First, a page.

Vous avez de la difficulté à appliquer votre eye-liner? Inquiétez-vous pas, selon moi c’est une des choses les plus difficiles à faire en maquillage. Aujourd’hui j’suis là pour vous donner tous les conseils que je connais au niveau du eye-liner, tout pour vous faire des beaux yeux de chat.

Tout d’abord, il faut choisir le type de eye-liner. Sans un bon produit, vous arriverez jamais à faire un beau trait. Tout d’abord, il y a les très populaires crayons. Il faut penser à aiguiser souvent la mine si on veut que le trait soit fin, mais c’est pas ce qui donne le trait le plus précis. Ensuite il existe les eye-liners liquides, soit à pointe feutre ou poils. Ça donne un trait très fin et précis, et c’est le eye-liner qui est le plus noir. Une alternative plus simple aux eye-liners liquides, c’est les ombres à paupières qu’on vient mouiller. Ça donne absolument le même résultat. Vous avez juste à mélanger un petit peu d’eau comme le Fix+ de MAC et ça vous donne un beau trait précis noir. Finalement, il existe les eye-liners crème ou gel qui peuvent se porter autant à l’extérieur qu’à l’intérieur des yeux, et qui sont généralement longue tenue.

Ma méthode préférée, c’est l’ombre à paupière qu’on mouille parce que ça glisse pas trop, donc moins de dérapage et je peux approcher mes doigts très proche des poils, donc plus de contrôle. Mon premier conseil, il est très important. Au lieu de tracer votre trait à main levée dans un miroir devant vous, inclinez le miroir par en bas, donc vous allez être plus haute que le miroir, vous vous regardez d’en haut autrement dit, et automatiquement la pointe du crayon va venir se poser sur le petit rebord de paupière sur les cils supérieurs, et vous allez avoir un trait parfait. C’est très important aussi de prendre appui sur votre visage et avec votre coude au besoin. Vous êtes prêtes? C’est parti!

Alors, ici on voit bien que j’appuie vraiment le pinceau sur le rebord de mon œil, que je suis la ligne des cils, et c’est ça qu’il faut faire si vous voulez avoir un trait qui est très fin. Pour où commencer le trait, moi je dirais, dès que vous voyez les premiers cils environ, que j’appelle communément les « bébés cils », et on essaie de faire des traits qui sont longs pour pas avoir trop de petits traits carrés [2:03]. J’arrête juste ici à la fin de mon œil parce que tantôt je vais vous montrer comment étirer pour faire un œil de chat. Et là, je fais juste des petites retouches qui peuvent se faire l’œil ouvert ou fermé. Si jamais ça tremble trop, sentez-vous bien à l’aise de tenir votre paupière avec un doigt sans étirer.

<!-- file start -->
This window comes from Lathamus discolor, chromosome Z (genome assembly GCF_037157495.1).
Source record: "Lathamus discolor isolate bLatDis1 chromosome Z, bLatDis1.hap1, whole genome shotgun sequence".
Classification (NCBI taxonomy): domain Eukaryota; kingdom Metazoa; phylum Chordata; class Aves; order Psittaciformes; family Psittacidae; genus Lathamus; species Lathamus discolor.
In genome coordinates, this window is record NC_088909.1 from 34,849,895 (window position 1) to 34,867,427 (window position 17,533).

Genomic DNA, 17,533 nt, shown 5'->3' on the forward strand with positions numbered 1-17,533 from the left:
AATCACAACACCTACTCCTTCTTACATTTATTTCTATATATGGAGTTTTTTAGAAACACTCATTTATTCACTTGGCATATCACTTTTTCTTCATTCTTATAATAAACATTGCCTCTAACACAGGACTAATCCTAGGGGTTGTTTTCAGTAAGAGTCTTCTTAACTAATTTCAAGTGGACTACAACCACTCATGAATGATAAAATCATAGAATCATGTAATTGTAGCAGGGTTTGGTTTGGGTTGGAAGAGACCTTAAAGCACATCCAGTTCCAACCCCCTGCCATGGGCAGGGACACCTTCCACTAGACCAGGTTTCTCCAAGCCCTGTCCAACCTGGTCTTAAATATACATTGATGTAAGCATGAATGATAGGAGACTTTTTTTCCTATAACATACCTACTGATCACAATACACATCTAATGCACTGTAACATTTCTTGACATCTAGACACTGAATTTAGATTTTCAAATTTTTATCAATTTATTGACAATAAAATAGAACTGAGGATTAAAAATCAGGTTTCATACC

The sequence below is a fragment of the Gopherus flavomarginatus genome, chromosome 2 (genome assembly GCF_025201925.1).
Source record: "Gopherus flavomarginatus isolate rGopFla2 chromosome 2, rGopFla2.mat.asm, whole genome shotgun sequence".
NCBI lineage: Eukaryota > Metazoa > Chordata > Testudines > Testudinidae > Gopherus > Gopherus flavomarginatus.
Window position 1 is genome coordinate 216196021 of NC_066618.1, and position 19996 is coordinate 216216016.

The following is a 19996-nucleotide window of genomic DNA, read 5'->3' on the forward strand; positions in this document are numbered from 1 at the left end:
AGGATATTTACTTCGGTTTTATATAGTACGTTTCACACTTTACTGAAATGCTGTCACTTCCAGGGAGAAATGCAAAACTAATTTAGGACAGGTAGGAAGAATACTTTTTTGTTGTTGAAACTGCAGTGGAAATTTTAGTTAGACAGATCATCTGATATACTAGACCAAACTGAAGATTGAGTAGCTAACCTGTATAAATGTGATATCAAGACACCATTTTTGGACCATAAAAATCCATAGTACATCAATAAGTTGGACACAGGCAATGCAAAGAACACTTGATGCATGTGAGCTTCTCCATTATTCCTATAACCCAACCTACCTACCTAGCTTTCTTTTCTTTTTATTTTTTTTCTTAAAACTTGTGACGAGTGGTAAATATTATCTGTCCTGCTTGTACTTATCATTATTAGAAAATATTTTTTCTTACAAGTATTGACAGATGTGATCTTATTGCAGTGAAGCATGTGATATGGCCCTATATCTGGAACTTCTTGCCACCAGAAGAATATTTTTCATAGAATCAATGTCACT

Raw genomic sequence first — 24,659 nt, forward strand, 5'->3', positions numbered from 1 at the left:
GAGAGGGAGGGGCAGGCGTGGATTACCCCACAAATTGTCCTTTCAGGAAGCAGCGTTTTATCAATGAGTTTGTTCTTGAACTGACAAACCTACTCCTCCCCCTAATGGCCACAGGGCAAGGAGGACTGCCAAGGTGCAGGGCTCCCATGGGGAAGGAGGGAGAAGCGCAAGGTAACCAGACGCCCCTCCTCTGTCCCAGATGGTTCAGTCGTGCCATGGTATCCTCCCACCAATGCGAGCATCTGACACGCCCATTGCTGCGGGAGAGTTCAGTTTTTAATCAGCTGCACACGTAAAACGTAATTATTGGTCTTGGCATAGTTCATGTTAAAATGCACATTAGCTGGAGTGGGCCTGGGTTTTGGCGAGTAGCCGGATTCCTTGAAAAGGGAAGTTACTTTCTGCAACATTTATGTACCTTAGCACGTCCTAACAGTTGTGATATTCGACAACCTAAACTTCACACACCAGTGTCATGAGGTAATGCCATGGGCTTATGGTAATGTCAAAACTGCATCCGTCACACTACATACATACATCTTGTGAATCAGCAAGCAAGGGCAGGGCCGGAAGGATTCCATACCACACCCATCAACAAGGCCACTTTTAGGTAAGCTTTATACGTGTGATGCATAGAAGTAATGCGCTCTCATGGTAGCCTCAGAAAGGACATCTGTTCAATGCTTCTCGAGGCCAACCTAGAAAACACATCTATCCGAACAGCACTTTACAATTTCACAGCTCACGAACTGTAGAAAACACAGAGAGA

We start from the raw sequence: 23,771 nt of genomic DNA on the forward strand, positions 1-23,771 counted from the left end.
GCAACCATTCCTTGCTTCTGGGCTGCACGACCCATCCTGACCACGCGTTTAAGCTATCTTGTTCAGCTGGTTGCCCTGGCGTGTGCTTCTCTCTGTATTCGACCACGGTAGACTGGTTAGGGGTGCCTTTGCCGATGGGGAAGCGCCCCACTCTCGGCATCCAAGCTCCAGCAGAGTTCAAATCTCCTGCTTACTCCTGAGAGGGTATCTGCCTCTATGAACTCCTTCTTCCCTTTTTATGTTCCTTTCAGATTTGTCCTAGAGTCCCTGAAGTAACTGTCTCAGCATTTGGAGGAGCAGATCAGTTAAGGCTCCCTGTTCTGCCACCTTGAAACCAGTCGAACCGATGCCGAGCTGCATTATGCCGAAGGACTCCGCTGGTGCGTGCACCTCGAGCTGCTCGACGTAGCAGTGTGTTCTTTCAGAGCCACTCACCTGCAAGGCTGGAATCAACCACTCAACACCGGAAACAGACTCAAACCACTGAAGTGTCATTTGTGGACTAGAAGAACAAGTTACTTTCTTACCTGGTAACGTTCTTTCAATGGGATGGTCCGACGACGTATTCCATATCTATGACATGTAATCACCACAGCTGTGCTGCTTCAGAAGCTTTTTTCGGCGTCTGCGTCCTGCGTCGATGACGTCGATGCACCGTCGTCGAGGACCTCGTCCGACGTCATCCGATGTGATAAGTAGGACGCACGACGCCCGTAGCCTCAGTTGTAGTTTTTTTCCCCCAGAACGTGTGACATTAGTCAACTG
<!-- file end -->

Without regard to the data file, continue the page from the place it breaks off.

Maintenant on va passer à notre petite pointe œil de chat, donc saviez-vous que pouviez utiliser du papier collant pour vous aider à enligner le trait? Vous avez simplement à imaginer qu’il y a une ligne invisible qui part d’en dessous de vos yeux, donc dans la ligne des cils, et qui monte vers la fin de votre sourcil. Et posez délicatement le papier collant, je veux pas que vous vous fassiez mal au coin externe de l’œil. Et ensuite vous avez juste à tirer un petit trait qui va être plus fin, c’est-à-dire qui peut être large au coin externe, mais il faut vraiment que ça se termine par une pointe, donc pas de grosses fins de eye-liner épaisses s’il vous plaît, les amies. C’est beaucoup plus élégant quand c’est fin et mince. Vous pouvez l’étirer assez long mais jamais dépassez [3:01] la fin du sourcil.

Ensuite j’enlève délicatement le papier collant et vous voyez que ça fait une ligne qui est très droite, et ça vous aide à faire des lignes symétriques des deux côtés. Ensuite si c’est allé trop bas, vous pouvez faire des petites retouches avec un Q-Tips et du démaquillant sans huile. Un autre truc que je peux vous donner si vous voulez avoir une belle pointe au coin externe, c’est de prendre une carte d’affaires. Donc je l’ai enlignée pareil comme tantôt vers la fin de mon sourcil, et je fais tout simplement glisser le crayon juste en haut de la carte d’affaires. Ensuite on peut la mettre par en haut et venir rejoindre les deux lignes en remplissant le petit triangle noir, comme j’appelle. Bon, dans mon cas, ça allait pas assez bien donc je l’ai fini à la main comme je me sentais plus à l’aise. Et j’ai décidé d’épaissir mon trait au coin externe, donc vous voyez là, je triche vraiment. J’ai épaissi et progressivement ça vient se fondre avec mon trait qui était déjà là. Donc, c’est un truc que vous pouvez faire pour remonter l’œil pour faire vraiment des yeux de chat.

Et pour faire un trait très fin au coin externe, j’ai pris un pinceau en biseau, et comme le crayon est gras, vous voyez que ça s’étire bien. Maintenant je vais vous montrer une erreur que beaucoup de gens font. Les gens ont tendance à vouloir étirer la paupière à l’horizontale mais quand on relâche [4:21], vous allez voir des fois ça fait le trait un peu croche. Donc, le mieux c’est de tirer la paupière mais vers le haut, comme ça votre paupière va être vraiment laissée plate, en plus si vous avez la paupière qui est ridée, vous allez voir, ça va vraiment vous aider.

Quand vous faites une erreur dans votre eye-liner, au lieu de l’épaissir sur toute la ligne, comme on fait toutes, parce que c’est jamais beau de toute façon, vous êtes mieux de prendre des tout petits Q-Tips et d’effacer ce qui est en trop avec une eau micellaire ou n’importe quel démaquillant qui est non gras parce que sinon ça risquerait de transférer, votre eye-liner pourrait partir plus vite dans la journée.